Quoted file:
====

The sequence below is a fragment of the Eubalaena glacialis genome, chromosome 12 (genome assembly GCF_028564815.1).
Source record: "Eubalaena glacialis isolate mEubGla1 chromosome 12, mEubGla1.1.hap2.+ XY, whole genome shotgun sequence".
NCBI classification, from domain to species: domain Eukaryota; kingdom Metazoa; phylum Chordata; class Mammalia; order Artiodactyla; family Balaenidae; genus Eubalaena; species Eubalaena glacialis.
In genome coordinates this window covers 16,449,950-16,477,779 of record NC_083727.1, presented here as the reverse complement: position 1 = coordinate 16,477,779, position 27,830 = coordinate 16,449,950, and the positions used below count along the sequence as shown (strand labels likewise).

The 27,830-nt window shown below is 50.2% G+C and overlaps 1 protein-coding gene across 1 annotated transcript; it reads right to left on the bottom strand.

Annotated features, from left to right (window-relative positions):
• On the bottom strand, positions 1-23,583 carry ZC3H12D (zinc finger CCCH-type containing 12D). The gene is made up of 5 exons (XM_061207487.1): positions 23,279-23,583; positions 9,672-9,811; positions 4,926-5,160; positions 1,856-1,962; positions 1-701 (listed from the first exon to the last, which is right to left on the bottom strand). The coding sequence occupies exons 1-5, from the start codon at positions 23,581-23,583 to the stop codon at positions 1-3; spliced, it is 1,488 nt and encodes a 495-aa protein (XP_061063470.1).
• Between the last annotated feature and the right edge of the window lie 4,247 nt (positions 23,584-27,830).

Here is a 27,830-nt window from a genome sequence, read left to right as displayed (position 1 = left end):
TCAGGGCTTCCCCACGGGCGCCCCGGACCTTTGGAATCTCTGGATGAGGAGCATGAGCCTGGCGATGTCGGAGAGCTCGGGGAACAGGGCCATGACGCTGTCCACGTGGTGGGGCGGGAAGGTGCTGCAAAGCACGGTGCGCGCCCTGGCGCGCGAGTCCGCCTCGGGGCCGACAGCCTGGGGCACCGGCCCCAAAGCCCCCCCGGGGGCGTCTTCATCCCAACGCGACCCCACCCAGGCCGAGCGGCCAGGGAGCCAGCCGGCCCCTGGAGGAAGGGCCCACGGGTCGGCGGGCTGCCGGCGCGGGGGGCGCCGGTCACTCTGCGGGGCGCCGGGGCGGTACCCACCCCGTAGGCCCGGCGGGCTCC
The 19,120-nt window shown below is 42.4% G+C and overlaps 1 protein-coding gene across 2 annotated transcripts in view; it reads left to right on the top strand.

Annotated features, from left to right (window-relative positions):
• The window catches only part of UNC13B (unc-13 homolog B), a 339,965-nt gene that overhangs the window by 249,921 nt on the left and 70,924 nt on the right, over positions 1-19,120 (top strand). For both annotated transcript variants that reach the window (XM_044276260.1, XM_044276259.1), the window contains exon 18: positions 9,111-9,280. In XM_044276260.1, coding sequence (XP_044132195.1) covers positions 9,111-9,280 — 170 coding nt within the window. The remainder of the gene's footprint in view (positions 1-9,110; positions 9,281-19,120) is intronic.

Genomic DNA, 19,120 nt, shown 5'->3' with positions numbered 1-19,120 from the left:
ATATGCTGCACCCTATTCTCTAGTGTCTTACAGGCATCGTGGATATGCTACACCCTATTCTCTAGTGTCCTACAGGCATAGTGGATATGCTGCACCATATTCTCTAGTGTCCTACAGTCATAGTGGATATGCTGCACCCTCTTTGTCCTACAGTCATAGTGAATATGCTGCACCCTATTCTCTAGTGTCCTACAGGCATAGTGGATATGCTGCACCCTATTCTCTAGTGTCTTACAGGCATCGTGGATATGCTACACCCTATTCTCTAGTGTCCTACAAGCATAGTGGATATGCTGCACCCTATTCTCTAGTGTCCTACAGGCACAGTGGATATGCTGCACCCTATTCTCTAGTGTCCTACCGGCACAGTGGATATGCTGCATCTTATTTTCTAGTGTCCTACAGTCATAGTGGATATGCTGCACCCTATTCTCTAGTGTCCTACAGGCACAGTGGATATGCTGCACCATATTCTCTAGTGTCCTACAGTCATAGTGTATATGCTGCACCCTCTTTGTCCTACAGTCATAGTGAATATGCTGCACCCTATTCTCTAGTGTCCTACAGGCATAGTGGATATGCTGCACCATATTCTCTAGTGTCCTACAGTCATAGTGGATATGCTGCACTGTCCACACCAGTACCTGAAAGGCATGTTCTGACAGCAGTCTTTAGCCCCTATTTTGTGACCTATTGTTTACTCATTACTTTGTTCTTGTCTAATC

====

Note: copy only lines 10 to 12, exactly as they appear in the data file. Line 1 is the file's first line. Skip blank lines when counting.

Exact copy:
TCAGGGCTTCCCCACGGGCGCCCCGGACCTTTGGAATCTCTGGATGAGGAGCATGAGCCTGGCGATGTCGGAGAGCTCGGGGAACAGGGCCATGACGCTGTCCACGTGGTGGGGCGGGAAGGTGCTGCAAAGCACGGTGCGCGCCCTGGCGCGCGAGTCCGCCTCGGGGCCGACAGCCTGGGGCACCGGCCCCAAAGCCCCCCCGGGGGCGTCTTCATCCCAACGCGACCCCACCCAGGCCGAGCGGCCAGGGAGCCAGCCGGCCCCTGGAGGAAGGGCCCACGGGTCGGCGGGCTGCCGGCGCGGGGGGCGCCGGTCACTCTGCGGGGCGCCGGGGCGGTACCCACCCCGTAGGCCCGGCGGGCTCC
The 19,120-nt window shown below is 42.4% G+C and overlaps 1 protein-coding gene across 2 annotated transcripts in view; it reads left to right on the top strand.

Annotated features, from left to right (window-relative positions):